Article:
As the Anniversary of My Mom’s Death Approaches

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The body remembers.
It keeps tabs and
intuits cycles.
The doing
the feeling
the becoming
all tangled together.
Not unlike last year’s morning glory vines
braided together, now brown
from frost
after frost after
frost.
Whose roots are
plump with green, waiting
while the light
stretches long

About a month before The
date
something shifts inside
of me.
I begin slogging through mindless
tasks.
I can’t stop staring out of
windows.
I never seem to find what I’m looking
for.

On the day of your
memorial service
every bloom was bursting wildly
and, set against the backdrop of
a cobalt sky,
I sort of believed
every last one of us
might break in two.
It strikes me as brilliant now
that you died in Spring.
You left just as the world
was being born again.

Still, my body remembers your
leaving.
You are my moon.
In places deep and important
I feel your pull.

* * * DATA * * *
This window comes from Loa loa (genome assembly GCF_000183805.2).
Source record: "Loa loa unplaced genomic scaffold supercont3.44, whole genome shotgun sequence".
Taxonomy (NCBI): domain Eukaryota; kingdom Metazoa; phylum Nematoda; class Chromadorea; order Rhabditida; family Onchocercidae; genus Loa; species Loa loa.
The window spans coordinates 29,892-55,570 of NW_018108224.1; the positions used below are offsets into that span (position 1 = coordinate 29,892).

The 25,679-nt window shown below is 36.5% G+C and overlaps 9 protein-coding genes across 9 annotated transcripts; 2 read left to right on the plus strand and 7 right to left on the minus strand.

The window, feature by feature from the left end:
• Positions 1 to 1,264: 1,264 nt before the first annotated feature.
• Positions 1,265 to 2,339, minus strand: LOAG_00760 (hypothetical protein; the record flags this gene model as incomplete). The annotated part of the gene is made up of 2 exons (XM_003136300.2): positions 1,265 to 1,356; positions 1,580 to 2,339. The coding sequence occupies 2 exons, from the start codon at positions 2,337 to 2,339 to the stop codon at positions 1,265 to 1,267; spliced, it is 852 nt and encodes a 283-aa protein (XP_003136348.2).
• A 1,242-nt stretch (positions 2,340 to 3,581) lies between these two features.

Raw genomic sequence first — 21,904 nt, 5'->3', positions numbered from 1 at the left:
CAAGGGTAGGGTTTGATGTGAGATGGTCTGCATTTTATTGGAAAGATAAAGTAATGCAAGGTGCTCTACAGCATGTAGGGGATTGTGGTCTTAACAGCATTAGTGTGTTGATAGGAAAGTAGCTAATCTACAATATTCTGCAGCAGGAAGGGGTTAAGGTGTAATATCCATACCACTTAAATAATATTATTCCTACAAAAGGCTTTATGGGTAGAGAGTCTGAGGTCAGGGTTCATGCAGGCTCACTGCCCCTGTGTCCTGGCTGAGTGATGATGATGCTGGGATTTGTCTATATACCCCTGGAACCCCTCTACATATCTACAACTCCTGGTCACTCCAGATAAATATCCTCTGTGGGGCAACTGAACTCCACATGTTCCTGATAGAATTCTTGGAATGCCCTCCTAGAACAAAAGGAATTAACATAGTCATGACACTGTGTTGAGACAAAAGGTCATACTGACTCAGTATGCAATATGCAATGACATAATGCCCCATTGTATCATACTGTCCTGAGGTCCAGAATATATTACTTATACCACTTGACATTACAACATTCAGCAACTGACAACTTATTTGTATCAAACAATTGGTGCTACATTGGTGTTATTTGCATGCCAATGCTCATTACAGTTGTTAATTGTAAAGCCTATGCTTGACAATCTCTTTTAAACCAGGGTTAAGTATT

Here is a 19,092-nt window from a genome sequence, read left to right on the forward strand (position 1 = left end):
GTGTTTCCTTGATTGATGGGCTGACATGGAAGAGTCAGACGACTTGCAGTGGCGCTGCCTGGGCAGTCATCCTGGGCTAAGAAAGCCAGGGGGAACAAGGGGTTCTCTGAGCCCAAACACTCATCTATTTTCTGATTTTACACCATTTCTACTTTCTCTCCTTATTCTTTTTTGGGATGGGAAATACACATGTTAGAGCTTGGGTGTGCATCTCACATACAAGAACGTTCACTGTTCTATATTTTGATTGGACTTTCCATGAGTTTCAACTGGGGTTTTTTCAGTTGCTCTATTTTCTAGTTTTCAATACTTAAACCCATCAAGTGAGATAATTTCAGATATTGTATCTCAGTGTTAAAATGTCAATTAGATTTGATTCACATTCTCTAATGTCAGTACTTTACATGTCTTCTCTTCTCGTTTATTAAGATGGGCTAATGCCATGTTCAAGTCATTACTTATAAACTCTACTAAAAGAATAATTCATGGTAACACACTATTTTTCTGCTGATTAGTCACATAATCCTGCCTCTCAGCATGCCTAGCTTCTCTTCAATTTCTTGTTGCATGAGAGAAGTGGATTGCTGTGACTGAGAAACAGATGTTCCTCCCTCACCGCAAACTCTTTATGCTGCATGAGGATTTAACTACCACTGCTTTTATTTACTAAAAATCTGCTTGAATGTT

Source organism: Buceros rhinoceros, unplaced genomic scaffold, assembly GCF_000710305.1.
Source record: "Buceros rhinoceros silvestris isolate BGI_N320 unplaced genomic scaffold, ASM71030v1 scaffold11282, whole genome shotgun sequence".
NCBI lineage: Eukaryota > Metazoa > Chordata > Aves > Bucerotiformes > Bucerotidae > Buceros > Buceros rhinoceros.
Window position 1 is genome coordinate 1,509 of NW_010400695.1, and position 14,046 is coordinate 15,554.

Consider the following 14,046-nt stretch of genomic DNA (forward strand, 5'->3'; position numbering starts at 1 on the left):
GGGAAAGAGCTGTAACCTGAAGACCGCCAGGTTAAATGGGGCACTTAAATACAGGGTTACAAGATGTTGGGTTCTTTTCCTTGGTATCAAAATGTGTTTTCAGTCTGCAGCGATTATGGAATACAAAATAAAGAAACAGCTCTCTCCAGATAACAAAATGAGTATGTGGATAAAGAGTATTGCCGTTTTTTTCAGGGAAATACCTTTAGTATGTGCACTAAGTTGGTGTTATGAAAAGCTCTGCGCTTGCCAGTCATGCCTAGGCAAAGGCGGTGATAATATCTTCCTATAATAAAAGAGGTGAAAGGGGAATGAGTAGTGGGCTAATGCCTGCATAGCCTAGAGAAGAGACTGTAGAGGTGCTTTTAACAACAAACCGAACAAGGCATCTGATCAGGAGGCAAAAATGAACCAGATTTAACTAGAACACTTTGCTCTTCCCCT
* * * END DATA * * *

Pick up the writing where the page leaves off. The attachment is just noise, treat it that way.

I am full and I
recede.
I come and I
go.
Here, though, is the miracle:
The light is now
spilling deliciously.
All is not lost.

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Holly Grantham
Holly is a wife, very relaxed homeschooling mom of three boys, snapper of photos, coming of age writer and a soul drowning in grace. After years in Atlanta where she attended college, married the love of her life and lived in an intentional community, she found her way back to her home state of Missouri. She now lives in an antebellum stone house, raises chickens (sometimes) and pretends that she lives in the country.
Holly Grantham

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